Sunday, April 12, 2015

Fulgenzio Seregni monuments at Mountain View Cemetery

Seregni family mausoleums for Delger, Colton and Main (photos by Michael Colbruno)

Some of Mountain View Cemetery's most iconic structures were designed by Italian immigrant Fulgenzio Seregni who is almost forgotten to time. Famous architects like A. Page Brown, who designed the Crocker Family Mausoleum, are far better known to architecture and history buffs, but the most photographed structures at the cemetery are works of Seregni.

Fulgenzio was born, raised and educated in Milan, Italy. He worked for seven years for a Russian prince from whom he learned marble cutting. In 1851 he immigrated to New York City. After traveling across the Isthmus of Panama in 1858, he settled in San Francisco where he taught penmanship, drawing, and writing Pacific Business College for the next 18 years. He then established a marble business in San Francisco with business partner Ettore Bernieri, which produced some of the finest statuary on the West Coast. 

Seregni designs, Kohl mausoleum at Cypress Lawn, St. Brigit's alter and his losing design for a monument
Seregni & Bernieri had studios in San Francisco and Carrara, Italy. Their work included the alter for Archbishop Riordan at Holy Cross Church in San Francisco, the alter at St. Brigit Church in San Francisoco, the marble alter at the Memorial Church at Stanford University and the pedestal for the Goethe-Schiller monument in Golden Gate Park. On the East Coast, he designed monuments for Jay Gould, Thomas Scott, Judge Asa Parker, Rhode Island Governor Seth Pedelford, as well as the Firemen's Monument. On the West Coast, he designed monuments honoring Louis Strauss, Governor  Henry Huntly Haight, San Francisco Mayor Thomas Selby and Nevada Senator William Sharon.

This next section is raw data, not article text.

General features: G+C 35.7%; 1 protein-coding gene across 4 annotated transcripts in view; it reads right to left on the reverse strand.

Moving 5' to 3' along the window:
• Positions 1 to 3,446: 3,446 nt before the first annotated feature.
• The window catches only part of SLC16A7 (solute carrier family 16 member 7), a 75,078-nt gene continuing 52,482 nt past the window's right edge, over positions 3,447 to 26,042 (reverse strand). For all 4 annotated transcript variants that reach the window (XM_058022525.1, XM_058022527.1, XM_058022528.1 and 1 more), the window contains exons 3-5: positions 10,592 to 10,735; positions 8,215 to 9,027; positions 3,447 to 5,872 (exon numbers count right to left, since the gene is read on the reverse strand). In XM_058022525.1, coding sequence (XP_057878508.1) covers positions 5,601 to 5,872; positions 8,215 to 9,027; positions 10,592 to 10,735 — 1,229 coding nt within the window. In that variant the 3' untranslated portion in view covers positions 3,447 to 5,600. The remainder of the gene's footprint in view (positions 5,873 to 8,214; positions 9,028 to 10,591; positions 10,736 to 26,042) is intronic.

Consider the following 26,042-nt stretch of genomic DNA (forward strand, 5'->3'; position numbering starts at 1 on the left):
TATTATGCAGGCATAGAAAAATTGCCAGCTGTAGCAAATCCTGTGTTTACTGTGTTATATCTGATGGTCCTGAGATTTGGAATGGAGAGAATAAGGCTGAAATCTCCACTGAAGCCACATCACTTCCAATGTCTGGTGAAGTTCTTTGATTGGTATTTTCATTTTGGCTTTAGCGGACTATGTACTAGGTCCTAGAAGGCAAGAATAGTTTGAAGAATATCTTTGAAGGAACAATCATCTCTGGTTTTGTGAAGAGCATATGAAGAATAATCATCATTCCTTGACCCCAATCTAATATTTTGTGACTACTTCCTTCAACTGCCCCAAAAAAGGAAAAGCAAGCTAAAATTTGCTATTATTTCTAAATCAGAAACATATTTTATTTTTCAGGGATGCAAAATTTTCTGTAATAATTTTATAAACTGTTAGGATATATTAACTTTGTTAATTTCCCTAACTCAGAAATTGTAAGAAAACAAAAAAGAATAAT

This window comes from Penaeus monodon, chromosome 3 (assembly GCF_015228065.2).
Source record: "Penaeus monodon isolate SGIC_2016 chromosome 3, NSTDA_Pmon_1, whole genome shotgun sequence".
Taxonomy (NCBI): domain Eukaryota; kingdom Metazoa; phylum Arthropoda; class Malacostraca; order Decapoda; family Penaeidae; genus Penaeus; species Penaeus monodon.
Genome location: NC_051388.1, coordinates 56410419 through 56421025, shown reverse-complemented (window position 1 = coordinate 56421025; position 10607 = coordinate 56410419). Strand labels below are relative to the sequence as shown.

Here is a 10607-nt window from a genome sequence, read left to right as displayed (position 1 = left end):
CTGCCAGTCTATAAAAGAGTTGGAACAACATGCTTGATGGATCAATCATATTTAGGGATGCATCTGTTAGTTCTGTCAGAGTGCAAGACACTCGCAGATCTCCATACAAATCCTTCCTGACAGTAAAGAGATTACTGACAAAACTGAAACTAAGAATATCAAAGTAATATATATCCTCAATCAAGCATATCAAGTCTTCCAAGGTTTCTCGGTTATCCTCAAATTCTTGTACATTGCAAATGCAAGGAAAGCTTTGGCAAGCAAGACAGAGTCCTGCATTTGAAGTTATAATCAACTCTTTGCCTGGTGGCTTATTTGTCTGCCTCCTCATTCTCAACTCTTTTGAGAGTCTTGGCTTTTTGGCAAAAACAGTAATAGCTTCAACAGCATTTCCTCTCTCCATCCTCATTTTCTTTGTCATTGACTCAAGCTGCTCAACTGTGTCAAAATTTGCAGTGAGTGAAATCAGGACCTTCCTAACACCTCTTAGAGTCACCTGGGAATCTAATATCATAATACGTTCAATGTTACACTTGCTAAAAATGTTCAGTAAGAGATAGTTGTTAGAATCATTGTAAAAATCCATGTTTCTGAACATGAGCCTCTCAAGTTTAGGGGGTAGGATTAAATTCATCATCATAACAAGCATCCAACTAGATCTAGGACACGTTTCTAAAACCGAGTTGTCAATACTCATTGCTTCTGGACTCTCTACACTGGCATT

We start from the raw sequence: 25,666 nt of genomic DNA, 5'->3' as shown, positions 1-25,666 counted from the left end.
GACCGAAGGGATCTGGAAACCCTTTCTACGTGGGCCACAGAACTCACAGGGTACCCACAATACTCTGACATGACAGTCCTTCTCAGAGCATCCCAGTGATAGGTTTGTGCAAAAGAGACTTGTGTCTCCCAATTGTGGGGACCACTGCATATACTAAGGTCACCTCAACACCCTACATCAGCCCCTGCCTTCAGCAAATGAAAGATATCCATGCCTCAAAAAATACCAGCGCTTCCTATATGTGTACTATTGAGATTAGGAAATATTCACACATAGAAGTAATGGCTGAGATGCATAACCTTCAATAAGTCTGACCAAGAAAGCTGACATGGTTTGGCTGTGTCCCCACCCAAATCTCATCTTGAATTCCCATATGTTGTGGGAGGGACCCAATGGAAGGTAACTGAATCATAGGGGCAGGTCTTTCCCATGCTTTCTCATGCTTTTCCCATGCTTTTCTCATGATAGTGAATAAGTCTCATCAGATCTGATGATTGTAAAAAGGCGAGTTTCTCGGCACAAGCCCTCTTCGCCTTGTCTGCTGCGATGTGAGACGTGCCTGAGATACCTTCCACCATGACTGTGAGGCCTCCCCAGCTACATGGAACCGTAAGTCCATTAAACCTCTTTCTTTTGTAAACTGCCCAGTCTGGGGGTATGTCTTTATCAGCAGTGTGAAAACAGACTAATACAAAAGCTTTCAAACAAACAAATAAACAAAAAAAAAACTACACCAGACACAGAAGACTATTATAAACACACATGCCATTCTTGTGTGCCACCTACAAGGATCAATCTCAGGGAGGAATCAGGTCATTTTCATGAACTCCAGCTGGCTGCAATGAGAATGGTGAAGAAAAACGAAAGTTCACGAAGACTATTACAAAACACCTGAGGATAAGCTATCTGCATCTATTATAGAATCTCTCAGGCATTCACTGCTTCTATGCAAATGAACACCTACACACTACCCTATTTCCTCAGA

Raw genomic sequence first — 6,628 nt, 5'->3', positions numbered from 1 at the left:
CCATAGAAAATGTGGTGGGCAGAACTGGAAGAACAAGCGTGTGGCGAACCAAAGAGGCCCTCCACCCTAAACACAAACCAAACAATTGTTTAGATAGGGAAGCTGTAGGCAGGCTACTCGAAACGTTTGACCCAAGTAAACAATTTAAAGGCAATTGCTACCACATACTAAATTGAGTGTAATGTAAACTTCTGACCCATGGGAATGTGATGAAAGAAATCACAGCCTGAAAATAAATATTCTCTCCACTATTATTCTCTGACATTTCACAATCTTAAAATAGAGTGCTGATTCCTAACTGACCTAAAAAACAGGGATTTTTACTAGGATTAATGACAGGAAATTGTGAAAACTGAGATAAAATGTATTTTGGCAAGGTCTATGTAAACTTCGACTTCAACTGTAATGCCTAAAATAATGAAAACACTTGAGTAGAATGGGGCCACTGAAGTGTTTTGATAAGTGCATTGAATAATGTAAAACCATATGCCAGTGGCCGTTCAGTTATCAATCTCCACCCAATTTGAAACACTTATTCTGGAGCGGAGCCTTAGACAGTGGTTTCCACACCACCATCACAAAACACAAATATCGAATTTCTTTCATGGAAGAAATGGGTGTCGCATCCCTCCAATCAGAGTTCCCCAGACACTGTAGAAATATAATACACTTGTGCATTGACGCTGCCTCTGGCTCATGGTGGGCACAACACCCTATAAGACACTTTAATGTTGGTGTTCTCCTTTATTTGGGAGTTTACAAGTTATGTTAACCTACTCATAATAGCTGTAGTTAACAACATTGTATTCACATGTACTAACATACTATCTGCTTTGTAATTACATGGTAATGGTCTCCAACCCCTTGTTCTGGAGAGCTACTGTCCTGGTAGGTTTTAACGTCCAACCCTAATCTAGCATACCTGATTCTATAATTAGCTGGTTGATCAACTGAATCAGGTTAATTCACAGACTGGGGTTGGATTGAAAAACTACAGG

Seregni & Bernieri were finalists for the design of a monument honoring great Californians which now sits between the San Francisco Library and Asian Art Museum. The monument designs commemorated the transition of California from the Spanish to the Americans, and featured James Lick, John Fremont, General John Sutter and Commodore John Sloat. The firm submitted two proposals, but they lost out to a design by Frank Happersberger.

A.K.P. Harmon's monument at Mountain View Cemetery
The Colton mausoleum, which is guarded by two Greek sphinxes, was designed by Seregni in the basic Greek Revival Temple style with Corinthian columns and pilasters. Although sphinxes and Greek Revival Temples are considered pagan architectural forms they continue to be among the most popular types of funerary architecture.

According to historian Doug Keister, Mrs. David D. Colton had this mausoleum built for her husband following his death in 1878. As a statement of her continuing grief, she had the mausoleum built in a location that would be plainly visible from her Nob Hill residence across the bay in San Francisco.

Frederick William Delger and his family rest in and around a grand Gothic Revival aediculum (or small mausoleum), which sits right next door to Charles Crocker on Mountain View Cemetery's Millionaire's Row. Delger, who is considered Oakland's first millionaire, made his fortune in real estate and the retail shoe business. At one time he had three streets in Oakland named after him, Frederick St., William St. and Delger St.

The Monteverde designed angel in Rome (left) and Seregni knockoff at Mountain View (right)